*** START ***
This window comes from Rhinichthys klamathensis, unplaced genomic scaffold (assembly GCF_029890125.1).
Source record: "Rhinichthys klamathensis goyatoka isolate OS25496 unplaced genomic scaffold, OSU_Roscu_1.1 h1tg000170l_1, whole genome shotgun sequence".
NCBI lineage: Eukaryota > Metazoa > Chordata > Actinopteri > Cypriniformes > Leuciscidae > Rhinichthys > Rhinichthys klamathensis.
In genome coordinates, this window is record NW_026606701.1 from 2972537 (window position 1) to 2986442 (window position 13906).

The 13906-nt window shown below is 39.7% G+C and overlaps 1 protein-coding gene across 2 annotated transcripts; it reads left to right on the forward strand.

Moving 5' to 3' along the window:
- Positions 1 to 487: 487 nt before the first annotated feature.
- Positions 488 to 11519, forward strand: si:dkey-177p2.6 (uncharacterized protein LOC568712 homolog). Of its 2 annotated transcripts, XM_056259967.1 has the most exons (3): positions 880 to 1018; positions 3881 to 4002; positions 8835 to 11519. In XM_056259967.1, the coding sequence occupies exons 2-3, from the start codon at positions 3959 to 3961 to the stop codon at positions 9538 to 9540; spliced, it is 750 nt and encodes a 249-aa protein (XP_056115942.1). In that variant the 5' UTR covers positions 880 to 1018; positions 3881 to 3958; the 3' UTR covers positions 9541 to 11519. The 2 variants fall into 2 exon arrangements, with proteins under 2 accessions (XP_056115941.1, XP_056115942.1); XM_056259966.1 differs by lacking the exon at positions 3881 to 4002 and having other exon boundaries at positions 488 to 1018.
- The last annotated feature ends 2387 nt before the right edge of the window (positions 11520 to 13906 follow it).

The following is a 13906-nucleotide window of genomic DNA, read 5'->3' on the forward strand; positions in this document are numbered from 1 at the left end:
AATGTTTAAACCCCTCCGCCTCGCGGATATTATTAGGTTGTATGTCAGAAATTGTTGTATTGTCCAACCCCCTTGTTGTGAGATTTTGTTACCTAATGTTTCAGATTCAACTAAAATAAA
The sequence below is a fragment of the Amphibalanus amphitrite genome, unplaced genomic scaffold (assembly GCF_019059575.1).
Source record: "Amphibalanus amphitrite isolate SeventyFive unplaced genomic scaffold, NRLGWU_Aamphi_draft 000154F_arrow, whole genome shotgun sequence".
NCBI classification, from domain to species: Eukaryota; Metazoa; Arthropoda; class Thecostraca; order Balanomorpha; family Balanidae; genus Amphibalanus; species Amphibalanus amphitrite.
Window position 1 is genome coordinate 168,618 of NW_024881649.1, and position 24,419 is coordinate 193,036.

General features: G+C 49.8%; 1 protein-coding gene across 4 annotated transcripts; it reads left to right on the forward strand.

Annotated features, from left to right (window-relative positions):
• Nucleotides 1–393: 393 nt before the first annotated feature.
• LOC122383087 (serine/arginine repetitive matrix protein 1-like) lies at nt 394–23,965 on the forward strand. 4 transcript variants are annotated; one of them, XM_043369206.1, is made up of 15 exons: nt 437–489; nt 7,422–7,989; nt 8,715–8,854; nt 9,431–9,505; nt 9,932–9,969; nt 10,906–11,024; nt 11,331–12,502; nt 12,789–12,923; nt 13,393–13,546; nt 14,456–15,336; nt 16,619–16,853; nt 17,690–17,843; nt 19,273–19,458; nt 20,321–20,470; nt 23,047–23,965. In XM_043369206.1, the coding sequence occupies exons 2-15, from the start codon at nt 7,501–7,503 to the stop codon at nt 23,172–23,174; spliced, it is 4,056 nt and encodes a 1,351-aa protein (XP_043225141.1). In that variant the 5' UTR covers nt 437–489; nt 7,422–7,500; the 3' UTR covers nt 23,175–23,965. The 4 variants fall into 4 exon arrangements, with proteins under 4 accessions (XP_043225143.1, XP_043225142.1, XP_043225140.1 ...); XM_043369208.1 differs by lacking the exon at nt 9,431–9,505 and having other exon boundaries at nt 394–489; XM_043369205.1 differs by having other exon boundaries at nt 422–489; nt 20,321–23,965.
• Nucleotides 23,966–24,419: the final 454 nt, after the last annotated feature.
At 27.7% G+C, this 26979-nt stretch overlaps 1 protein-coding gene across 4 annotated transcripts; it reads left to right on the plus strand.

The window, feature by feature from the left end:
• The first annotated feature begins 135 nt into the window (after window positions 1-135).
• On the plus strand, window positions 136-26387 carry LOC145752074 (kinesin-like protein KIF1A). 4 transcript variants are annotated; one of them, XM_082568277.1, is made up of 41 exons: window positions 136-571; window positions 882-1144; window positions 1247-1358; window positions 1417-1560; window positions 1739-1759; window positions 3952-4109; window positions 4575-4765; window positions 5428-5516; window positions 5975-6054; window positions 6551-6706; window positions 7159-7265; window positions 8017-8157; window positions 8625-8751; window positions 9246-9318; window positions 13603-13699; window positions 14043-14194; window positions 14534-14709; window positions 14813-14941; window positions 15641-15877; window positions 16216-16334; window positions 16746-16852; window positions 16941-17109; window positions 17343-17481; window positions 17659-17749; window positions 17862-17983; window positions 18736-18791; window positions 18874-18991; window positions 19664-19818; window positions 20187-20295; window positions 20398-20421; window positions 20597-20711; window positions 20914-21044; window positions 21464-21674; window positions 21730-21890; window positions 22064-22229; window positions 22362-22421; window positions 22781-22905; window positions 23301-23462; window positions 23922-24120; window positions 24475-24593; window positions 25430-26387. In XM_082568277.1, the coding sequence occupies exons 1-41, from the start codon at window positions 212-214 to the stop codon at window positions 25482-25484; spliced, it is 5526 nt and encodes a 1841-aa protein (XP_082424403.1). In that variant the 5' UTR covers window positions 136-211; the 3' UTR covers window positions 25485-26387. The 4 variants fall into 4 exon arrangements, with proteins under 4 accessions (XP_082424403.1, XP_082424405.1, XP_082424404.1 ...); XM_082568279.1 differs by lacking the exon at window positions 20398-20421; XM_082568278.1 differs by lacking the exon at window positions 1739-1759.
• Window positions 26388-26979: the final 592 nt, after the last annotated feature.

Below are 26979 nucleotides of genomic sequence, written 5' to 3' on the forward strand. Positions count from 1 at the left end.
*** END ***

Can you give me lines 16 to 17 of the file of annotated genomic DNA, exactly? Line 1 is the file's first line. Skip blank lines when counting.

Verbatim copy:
General features: G+C 49.8%; 1 protein-coding gene across 4 annotated transcripts; it reads left to right on the forward strand.

Annotated features, from left to right (window-relative positions):